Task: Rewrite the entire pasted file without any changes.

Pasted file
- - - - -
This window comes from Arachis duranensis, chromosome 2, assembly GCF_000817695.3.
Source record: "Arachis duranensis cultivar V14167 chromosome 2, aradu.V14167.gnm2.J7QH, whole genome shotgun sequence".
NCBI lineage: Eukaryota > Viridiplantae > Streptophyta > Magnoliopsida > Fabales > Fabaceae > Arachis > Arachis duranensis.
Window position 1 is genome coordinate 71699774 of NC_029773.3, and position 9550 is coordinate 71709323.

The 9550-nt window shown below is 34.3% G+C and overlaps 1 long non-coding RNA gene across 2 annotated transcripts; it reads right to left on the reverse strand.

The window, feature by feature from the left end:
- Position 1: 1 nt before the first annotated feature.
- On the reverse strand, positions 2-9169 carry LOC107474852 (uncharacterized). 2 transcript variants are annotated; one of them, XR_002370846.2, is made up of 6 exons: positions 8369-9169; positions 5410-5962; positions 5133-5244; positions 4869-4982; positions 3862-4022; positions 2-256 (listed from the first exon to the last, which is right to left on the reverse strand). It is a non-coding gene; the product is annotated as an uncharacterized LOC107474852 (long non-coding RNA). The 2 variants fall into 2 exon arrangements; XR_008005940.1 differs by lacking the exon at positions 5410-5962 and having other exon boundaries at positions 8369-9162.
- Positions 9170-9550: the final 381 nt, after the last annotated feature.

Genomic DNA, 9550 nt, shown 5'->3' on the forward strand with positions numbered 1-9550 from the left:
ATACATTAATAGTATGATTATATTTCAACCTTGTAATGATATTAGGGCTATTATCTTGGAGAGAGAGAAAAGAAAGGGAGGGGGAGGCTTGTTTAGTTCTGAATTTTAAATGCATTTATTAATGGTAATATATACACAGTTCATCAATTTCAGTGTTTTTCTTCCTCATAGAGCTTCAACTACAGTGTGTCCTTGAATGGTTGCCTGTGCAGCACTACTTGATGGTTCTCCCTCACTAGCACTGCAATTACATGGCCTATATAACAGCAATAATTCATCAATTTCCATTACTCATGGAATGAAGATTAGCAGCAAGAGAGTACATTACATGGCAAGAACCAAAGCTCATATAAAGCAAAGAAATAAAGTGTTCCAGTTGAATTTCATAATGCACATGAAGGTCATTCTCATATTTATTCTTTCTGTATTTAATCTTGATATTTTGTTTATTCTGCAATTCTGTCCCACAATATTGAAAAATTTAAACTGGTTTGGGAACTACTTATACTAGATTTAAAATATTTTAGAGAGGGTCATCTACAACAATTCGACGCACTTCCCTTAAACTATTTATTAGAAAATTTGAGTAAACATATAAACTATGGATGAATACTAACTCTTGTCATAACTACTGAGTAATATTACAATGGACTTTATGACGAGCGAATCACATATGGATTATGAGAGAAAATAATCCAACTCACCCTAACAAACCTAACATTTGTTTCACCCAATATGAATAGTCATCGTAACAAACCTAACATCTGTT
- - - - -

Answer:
This window comes from Arachis duranensis, chromosome 2, assembly GCF_000817695.3.
Source record: "Arachis duranensis cultivar V14167 chromosome 2, aradu.V14167.gnm2.J7QH, whole genome shotgun sequence".
NCBI lineage: Eukaryota > Viridiplantae > Streptophyta > Magnoliopsida > Fabales > Fabaceae > Arachis > Arachis duranensis.
Window position 1 is genome coordinate 71699774 of NC_029773.3, and position 9550 is coordinate 71709323.

The 9550-nt window shown below is 34.3% G+C and overlaps 1 long non-coding RNA gene across 2 annotated transcripts; it reads right to left on the reverse strand.

The window, feature by feature from the left end:
- Position 1: 1 nt before the first annotated feature.
- On the reverse strand, positions 2-9169 carry LOC107474852 (uncharacterized). 2 transcript variants are annotated; one of them, XR_002370846.2, is made up of 6 exons: positions 8369-9169; positions 5410-5962; positions 5133-5244; positions 4869-4982; positions 3862-4022; positions 2-256 (listed from the first exon to the last, which is right to left on the reverse strand). It is a non-coding gene; the product is annotated as an uncharacterized LOC107474852 (long non-coding RNA). The 2 variants fall into 2 exon arrangements; XR_008005940.1 differs by lacking the exon at positions 5410-5962 and having other exon boundaries at positions 8369-9162.
- Positions 9170-9550: the final 381 nt, after the last annotated feature.

Genomic DNA, 9550 nt, shown 5'->3' on the forward strand with positions numbered 1-9550 from the left:
ATACATTAATAGTATGATTATATTTCAACCTTGTAATGATATTAGGGCTATTATCTTGGAGAGAGAGAAAAGAAAGGGAGGGGGAGGCTTGTTTAGTTCTGAATTTTAAATGCATTTATTAATGGTAATATATACACAGTTCATCAATTTCAGTGTTTTTCTTCCTCATAGAGCTTCAACTACAGTGTGTCCTTGAATGGTTGCCTGTGCAGCACTACTTGATGGTTCTCCCTCACTAGCACTGCAATTACATGGCCTATATAACAGCAATAATTCATCAATTTCCATTACTCATGGAATGAAGATTAGCAGCAAGAGAGTACATTACATGGCAAGAACCAAAGCTCATATAAAGCAAAGAAATAAAGTGTTCCAGTTGAATTTCATAATGCACATGAAGGTCATTCTCATATTTATTCTTTCTGTATTTAATCTTGATATTTTGTTTATTCTGCAATTCTGTCCCACAATATTGAAAAATTTAAACTGGTTTGGGAACTACTTATACTAGATTTAAAATATTTTAGAGAGGGTCATCTACAACAATTCGACGCACTTCCCTTAAACTATTTATTAGAAAATTTGAGTAAACATATAAACTATGGATGAATACTAACTCTTGTCATAACTACTGAGTAATATTACAATGGACTTTATGACGAGCGAATCACATATGGATTATGAGAGAAAATAATCCAACTCACCCTAACAAACCTAACATTTGTTTCACCCAATATGAATAGTCATCGTAACAAACCTAACATCTGTT